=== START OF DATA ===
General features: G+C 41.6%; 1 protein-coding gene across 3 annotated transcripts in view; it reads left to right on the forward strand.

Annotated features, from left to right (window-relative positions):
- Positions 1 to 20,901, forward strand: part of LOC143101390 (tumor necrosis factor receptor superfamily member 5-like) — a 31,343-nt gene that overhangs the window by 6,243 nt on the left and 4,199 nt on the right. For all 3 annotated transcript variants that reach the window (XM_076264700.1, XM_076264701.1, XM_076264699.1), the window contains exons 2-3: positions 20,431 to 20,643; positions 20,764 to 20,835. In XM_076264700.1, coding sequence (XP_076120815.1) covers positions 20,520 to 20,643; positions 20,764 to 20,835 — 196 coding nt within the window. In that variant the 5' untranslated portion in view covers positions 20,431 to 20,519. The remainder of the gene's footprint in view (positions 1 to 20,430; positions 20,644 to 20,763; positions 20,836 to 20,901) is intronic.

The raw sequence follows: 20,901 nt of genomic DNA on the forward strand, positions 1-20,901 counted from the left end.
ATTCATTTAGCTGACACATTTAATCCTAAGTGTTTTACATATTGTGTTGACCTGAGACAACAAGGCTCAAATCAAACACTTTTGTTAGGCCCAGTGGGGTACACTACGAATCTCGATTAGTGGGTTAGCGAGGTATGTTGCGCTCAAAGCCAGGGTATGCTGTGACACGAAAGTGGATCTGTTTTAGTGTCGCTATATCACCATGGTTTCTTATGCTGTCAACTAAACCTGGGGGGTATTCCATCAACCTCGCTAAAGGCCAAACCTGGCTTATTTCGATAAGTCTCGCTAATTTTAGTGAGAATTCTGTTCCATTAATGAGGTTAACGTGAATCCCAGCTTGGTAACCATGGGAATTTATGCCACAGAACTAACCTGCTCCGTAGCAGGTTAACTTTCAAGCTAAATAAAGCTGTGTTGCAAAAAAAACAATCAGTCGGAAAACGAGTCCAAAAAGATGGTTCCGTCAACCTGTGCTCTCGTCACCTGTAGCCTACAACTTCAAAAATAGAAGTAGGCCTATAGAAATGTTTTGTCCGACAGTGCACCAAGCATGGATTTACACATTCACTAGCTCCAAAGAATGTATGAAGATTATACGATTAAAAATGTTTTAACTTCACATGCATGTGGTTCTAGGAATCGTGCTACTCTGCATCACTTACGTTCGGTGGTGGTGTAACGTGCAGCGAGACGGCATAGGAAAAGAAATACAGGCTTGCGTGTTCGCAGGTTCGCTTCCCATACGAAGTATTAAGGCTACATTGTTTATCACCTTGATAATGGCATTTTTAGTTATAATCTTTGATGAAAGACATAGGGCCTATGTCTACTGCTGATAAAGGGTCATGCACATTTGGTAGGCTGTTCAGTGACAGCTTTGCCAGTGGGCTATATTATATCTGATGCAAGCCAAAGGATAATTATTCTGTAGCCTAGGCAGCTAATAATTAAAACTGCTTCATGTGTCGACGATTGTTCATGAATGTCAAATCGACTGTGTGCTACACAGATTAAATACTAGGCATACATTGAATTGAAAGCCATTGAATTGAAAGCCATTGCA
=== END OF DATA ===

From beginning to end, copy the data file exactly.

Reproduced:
General features: G+C 41.6%; 1 protein-coding gene across 3 annotated transcripts in view; it reads left to right on the forward strand.

Annotated features, from left to right (window-relative positions):
- Positions 1 to 20,901, forward strand: part of LOC143101390 (tumor necrosis factor receptor superfamily member 5-like) — a 31,343-nt gene that overhangs the window by 6,243 nt on the left and 4,199 nt on the right. For all 3 annotated transcript variants that reach the window (XM_076264700.1, XM_076264701.1, XM_076264699.1), the window contains exons 2-3: positions 20,431 to 20,643; positions 20,764 to 20,835. In XM_076264700.1, coding sequence (XP_076120815.1) covers positions 20,520 to 20,643; positions 20,764 to 20,835 — 196 coding nt within the window. In that variant the 5' untranslated portion in view covers positions 20,431 to 20,519. The remainder of the gene's footprint in view (positions 1 to 20,430; positions 20,644 to 20,763; positions 20,836 to 20,901) is intronic.

The raw sequence follows: 20,901 nt of genomic DNA on the forward strand, positions 1-20,901 counted from the left end.
ATTCATTTAGCTGACACATTTAATCCTAAGTGTTTTACATATTGTGTTGACCTGAGACAACAAGGCTCAAATCAAACACTTTTGTTAGGCCCAGTGGGGTACACTACGAATCTCGATTAGTGGGTTAGCGAGGTATGTTGCGCTCAAAGCCAGGGTATGCTGTGACACGAAAGTGGATCTGTTTTAGTGTCGCTATATCACCATGGTTTCTTATGCTGTCAACTAAACCTGGGGGGTATTCCATCAACCTCGCTAAAGGCCAAACCTGGCTTATTTCGATAAGTCTCGCTAATTTTAGTGAGAATTCTGTTCCATTAATGAGGTTAACGTGAATCCCAGCTTGGTAACCATGGGAATTTATGCCACAGAACTAACCTGCTCCGTAGCAGGTTAACTTTCAAGCTAAATAAAGCTGTGTTGCAAAAAAAACAATCAGTCGGAAAACGAGTCCAAAAAGATGGTTCCGTCAACCTGTGCTCTCGTCACCTGTAGCCTACAACTTCAAAAATAGAAGTAGGCCTATAGAAATGTTTTGTCCGACAGTGCACCAAGCATGGATTTACACATTCACTAGCTCCAAAGAATGTATGAAGATTATACGATTAAAAATGTTTTAACTTCACATGCATGTGGTTCTAGGAATCGTGCTACTCTGCATCACTTACGTTCGGTGGTGGTGTAACGTGCAGCGAGACGGCATAGGAAAAGAAATACAGGCTTGCGTGTTCGCAGGTTCGCTTCCCATACGAAGTATTAAGGCTACATTGTTTATCACCTTGATAATGGCATTTTTAGTTATAATCTTTGATGAAAGACATAGGGCCTATGTCTACTGCTGATAAAGGGTCATGCACATTTGGTAGGCTGTTCAGTGACAGCTTTGCCAGTGGGCTATATTATATCTGATGCAAGCCAAAGGATAATTATTCTGTAGCCTAGGCAGCTAATAATTAAAACTGCTTCATGTGTCGACGATTGTTCATGAATGTCAAATCGACTGTGTGCTACACAGATTAAATACTAGGCATACATTGAATTGAAAGCCATTGAATTGAAAGCCATTGCA